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A History of Philosophy in Epitome by Schwegler

He was sent to Goerlitz to learn the shoe maker's art


Jacob

Boehme was born in 1575, in old Seidenburg, a village of upper Lusace, not far from Goerlitz. His parents were poor peasants. In his boyhood be took care of the cattle, and in his youth, after he had acquired the rudiments of reading and writing in a village school, he was sent to Goerlitz to learn the shoe-maker's art. He finished his apprenticeship and settled down at Goerlitz in 1594 as master of his trade. Even in his youth he had received illuminations or mysterious revealings, which were subsequently repeated when his soul, striving for the truth, had become profoundly agitated by the religious conflicts of the age. Besides the Bible, the only books which Boehme read were some mystical writings of a theosophic and alchymistic content, _e. g._ those of Paracelsus. His entire want of culture is seen as soon as he undertakes to write down his thoughts, or, as he calls them, his illuminations. Hence the imperious struggle of the thought with the expression, which, however, not unfrequently rises to a dialectical acuteness and a poetic beauty. His first treatise, Aurora, composed in the year 1612, brought Boehme into trouble with the chief pastor in Goerlitz, Gregorious Richter, who publicly condemned the book from the pulpit, and even ridiculed the person of its author. The writing of books was prohibited him by a magistrate, a prohibition which Boehme observed for many years, till at length the command of the spirit was too mighty within him, and he took up again his literary
labors. Boehme was a plain, quiet, modest and gentle man. He died in 1624.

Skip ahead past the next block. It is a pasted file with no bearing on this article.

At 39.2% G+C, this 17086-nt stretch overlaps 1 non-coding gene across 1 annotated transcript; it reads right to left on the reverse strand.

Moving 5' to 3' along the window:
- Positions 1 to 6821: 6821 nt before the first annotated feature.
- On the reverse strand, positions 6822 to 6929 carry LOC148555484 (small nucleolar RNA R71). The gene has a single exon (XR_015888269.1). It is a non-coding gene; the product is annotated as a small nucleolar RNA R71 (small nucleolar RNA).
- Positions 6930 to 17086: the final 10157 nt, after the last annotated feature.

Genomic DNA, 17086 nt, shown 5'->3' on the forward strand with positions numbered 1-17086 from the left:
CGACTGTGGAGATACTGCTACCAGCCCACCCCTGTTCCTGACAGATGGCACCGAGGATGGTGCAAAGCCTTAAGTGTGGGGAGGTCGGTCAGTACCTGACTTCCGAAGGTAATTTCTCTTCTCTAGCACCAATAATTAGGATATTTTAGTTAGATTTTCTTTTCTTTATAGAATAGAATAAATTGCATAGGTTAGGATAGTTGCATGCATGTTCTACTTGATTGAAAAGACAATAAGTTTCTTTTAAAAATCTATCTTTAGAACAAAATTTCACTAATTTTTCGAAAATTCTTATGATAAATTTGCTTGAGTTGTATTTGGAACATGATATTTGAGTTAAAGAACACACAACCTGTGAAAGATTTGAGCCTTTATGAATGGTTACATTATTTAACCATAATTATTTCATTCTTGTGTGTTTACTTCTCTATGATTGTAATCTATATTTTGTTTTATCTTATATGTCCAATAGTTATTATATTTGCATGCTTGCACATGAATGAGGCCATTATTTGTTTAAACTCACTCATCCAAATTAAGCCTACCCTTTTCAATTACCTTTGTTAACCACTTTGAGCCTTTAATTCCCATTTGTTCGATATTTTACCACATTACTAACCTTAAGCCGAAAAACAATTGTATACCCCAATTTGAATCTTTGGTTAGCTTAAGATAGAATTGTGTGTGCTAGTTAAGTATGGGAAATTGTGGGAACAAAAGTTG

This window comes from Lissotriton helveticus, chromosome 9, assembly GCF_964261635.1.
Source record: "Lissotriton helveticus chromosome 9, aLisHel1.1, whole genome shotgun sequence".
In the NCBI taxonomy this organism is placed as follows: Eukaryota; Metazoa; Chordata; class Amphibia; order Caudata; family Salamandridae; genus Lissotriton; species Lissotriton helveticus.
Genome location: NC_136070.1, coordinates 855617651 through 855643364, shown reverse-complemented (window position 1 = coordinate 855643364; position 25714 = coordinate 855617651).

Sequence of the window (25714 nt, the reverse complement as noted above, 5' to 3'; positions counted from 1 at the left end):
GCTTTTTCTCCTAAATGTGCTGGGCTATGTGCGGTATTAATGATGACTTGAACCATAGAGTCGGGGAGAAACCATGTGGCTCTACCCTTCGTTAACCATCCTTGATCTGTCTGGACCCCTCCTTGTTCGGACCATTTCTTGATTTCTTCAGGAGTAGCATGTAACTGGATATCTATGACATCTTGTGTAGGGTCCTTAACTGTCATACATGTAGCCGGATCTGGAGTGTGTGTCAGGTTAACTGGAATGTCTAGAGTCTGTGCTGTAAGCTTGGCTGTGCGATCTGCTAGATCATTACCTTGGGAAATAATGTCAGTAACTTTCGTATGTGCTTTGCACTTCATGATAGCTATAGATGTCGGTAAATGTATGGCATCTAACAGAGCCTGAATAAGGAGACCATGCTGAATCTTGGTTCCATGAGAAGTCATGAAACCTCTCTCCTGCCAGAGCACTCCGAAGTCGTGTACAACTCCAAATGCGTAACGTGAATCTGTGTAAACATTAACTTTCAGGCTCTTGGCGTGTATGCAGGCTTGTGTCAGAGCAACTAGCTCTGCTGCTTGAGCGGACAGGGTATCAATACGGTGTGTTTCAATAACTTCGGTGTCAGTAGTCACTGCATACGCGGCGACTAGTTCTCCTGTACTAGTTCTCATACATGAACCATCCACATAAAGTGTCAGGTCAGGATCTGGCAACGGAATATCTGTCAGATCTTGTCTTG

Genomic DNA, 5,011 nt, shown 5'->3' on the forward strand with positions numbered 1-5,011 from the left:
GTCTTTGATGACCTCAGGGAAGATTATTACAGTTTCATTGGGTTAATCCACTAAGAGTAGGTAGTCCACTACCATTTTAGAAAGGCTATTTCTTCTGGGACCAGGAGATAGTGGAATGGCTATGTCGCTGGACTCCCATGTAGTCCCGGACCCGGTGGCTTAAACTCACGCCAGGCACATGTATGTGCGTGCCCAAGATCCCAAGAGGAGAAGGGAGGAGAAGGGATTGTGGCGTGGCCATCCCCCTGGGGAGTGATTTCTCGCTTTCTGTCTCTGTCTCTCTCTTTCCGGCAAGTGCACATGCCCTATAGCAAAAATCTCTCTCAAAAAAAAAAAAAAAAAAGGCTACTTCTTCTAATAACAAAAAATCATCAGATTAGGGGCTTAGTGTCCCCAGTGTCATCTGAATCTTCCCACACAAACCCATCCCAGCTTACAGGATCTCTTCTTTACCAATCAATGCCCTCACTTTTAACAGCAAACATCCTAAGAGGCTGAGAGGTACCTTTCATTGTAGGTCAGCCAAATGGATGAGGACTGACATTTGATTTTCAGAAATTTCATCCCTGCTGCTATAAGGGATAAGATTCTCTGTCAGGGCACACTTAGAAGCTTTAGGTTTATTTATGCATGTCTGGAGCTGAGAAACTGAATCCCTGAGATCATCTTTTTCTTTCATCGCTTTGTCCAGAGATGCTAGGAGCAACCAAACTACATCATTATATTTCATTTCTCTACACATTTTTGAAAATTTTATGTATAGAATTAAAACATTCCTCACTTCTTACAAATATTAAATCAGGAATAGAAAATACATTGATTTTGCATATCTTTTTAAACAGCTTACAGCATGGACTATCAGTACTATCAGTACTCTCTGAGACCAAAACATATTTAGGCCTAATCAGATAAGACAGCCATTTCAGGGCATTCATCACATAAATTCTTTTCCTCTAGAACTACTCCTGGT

To give an exhibition of his theosophy in a few words is very difficult, since Boehme, instead of clothing his thoughts in a logical form, dressed them only in pictures of the sense and obscure analogies, and often availed himself of the most arbitrary and singular modes of expression. A twilight reigns in his writings, as in a Gothic cathedral where the light falls through variegated windows. Hence the magic effect which he has made upon many hearts. The chief thought of his philosophizing is this, viz., that the distinguishing of the self from the not-self is the essential determination of spirit, and hence of God so far as God is to be apprehended as spirit. God, according to Boehme, is living spirit only at the time and in the degree in which he conceives the distinction within himself from himself, and is in this distinction object and consciousness. The distinction of God in himself is the only source of his and of all actuosity and spontaneity, the spring and fountain of that self-active life which produces consciousness out of itself. Boehme is inexhaustible in images by which this negativity in God, his self-distinguishing and self-renunciation to the world, may be made conceivable. The great expansion without end, he says, needs limitation and a compass in which it may manifest itself, for in expansion without limit there could be no manifestation, there must be a contraction and an enclosing, in order that a manifestation may arise. See, he says in another place, if the will were only of one kind, then would the soul have only one quality, and were an immovable thing, which would always lie still and never do any thing farther than one thing; in this there could be no joy, as also no art nor science of other things, and no wisdom; every thing would be a nothing, and there would be neither


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